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Sun, Apr 24, 2011

21st April 2011. The date the machines rise. The date the  ”Global Digital Defense Network” known as Skynet becomes sentient and takes over the world. Except Amazon had other ideas. It’s also the date Amazon’s cloud infrastructure went down for an extended period. When the machines rose it was a case of “all dressed up and nowhere to go”.

It also exposed some people to an uncomfortable public airing of their griefs. This company was monitoring patients’ ECG outputs using the cloud and were unable to fulfil their commitments to patients’ lives. They took a bollocking for putting a system on which peoples’ lives depend in the cloud without any backup or failover strategy but is that really the case? There are some real howlers in the extended exchange, from which Amazon support is noticeably missing. Gems like:

“mission critical systems should never be ran in the cloud” “Just because AWS is HIPPA certified doesn’t mean it won’t go down for 48+ hours in a row” “Well, it is supposed to be reliable” “premium support its a freaking joke” “we are really desparate”

I don’t know anything about the application concerned or whether it really is a life saving service but if you brought a patient into hospital and plugged them into an ECG monitor that had “99.95%” uptime and was “supposed to be reliable” as the “support is a … joke” you’d probably be taken to court and that seems to be the overriding message being given to the company from the “peanut gallery” observers.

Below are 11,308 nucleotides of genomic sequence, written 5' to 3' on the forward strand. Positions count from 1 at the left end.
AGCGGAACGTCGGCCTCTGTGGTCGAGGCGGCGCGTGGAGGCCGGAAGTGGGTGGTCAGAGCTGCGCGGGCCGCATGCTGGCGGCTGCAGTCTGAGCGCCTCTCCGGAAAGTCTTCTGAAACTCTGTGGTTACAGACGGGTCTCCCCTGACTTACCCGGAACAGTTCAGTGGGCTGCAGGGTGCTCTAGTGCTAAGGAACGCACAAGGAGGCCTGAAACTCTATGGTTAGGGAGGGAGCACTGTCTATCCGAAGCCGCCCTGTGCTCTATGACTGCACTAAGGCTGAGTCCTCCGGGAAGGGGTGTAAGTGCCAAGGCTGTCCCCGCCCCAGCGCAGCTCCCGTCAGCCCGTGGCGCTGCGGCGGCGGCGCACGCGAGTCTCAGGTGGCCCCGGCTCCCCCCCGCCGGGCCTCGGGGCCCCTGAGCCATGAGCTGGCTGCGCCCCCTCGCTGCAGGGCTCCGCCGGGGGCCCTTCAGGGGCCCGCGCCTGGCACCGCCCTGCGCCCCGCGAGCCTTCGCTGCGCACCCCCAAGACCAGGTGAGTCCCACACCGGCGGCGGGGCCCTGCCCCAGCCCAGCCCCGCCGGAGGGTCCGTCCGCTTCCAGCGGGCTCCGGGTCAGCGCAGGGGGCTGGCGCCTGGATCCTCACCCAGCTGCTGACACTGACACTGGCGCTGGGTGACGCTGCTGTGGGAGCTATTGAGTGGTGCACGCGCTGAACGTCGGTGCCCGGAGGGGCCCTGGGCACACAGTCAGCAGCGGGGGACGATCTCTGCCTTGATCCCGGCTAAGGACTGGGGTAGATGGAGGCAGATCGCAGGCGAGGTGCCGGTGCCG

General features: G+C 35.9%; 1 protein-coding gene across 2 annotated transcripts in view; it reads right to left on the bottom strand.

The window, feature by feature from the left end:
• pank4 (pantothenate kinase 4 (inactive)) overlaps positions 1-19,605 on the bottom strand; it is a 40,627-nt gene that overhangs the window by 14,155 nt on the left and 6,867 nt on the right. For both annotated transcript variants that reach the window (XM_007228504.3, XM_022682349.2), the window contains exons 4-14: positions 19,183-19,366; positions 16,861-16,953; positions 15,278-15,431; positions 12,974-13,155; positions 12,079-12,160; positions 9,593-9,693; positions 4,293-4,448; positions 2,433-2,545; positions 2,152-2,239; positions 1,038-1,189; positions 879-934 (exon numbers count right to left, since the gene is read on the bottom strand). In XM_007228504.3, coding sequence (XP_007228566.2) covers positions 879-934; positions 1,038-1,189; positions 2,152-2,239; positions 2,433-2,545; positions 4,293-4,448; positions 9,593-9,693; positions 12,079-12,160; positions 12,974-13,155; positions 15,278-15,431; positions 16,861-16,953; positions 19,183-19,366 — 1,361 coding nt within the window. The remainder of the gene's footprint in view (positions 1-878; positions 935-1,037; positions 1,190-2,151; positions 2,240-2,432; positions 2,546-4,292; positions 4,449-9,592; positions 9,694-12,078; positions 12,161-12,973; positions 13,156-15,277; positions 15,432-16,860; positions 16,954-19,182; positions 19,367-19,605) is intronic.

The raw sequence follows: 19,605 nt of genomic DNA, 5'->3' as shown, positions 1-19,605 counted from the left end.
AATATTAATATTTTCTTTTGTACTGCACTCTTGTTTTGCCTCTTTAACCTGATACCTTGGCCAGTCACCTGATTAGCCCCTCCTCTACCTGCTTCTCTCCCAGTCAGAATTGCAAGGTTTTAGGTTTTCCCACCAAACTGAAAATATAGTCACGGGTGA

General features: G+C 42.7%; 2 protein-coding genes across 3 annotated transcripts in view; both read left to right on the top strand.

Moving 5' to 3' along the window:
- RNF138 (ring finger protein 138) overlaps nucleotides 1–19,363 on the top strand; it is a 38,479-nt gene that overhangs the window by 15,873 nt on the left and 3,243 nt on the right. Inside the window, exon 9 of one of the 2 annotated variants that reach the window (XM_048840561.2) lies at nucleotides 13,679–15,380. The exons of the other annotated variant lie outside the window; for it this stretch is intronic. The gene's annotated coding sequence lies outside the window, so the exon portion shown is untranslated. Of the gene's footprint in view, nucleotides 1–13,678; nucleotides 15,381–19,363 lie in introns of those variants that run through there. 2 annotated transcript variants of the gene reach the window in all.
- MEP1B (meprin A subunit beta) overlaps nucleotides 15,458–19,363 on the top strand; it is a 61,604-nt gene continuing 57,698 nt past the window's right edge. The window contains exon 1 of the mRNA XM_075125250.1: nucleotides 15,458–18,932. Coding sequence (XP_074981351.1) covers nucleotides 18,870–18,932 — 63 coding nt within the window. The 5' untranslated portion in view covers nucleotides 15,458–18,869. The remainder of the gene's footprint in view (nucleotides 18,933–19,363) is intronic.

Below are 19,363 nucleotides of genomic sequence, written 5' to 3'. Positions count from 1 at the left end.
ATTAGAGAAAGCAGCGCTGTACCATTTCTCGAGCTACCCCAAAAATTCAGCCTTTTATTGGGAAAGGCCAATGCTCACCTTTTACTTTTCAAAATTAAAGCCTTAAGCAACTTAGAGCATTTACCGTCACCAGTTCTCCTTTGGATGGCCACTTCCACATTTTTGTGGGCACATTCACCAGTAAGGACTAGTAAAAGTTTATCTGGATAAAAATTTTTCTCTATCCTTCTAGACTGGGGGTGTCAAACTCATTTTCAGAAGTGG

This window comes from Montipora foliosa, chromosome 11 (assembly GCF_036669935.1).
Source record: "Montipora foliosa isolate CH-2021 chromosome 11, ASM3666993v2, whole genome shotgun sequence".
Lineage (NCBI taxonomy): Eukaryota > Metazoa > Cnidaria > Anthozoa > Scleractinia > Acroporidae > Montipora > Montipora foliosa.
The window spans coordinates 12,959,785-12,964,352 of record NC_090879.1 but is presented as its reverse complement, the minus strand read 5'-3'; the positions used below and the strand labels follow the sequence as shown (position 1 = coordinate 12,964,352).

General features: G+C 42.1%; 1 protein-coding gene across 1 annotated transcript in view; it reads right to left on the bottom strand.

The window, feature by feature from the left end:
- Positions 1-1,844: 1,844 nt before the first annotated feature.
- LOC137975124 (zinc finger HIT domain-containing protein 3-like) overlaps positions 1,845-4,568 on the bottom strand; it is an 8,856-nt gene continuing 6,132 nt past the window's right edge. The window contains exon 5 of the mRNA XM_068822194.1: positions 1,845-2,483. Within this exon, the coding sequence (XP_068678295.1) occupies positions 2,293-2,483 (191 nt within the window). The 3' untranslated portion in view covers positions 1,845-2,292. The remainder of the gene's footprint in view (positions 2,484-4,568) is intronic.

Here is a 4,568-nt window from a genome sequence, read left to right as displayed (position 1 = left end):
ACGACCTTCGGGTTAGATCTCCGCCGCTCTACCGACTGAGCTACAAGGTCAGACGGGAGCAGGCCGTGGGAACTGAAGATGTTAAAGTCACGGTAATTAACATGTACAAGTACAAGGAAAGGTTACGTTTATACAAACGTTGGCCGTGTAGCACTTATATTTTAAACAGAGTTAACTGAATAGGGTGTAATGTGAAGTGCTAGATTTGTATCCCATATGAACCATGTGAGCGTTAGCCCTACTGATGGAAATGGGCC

But how fair are such comments? The company has three server IDs and Amazon provide three Availability Zones to each account. So if we assume the company has three systems in the cloud, one in each zone, that’s the equivalent of using three different data centres. It’s the equivalent of having two spare ECG monitors in the cupboard. The chances of three data centres going offline for an extended period is virtually zero. But Amazon managed to do just that.

What are you meant to do if a respected cloud provider can’t provide reliable cloud services? The company in question might have been better served if they’d shelled out for premium support although this is unlikely as there was no cloud to support. It had evaporated. Instead they were forced to wash their dirty laundry in public and reap the consequences of trusting to statements on bits of paper about reliability and support.

Presumably if you provide services upon which lives depend you’d be well served by using redundancy in your cloud provider setup. But doesn’t that defeat the purpose of cloud computing? It’s meant to take the heavy lifting away from your hardware and software requirements and yet it’s not quite reliable enough for such services.

I don’t think this episode will really affect cloud computing. Amazon’s digital world shook and some people just realised they shouldn’t really be there.

As for the machines. Well, they just missed the bus.

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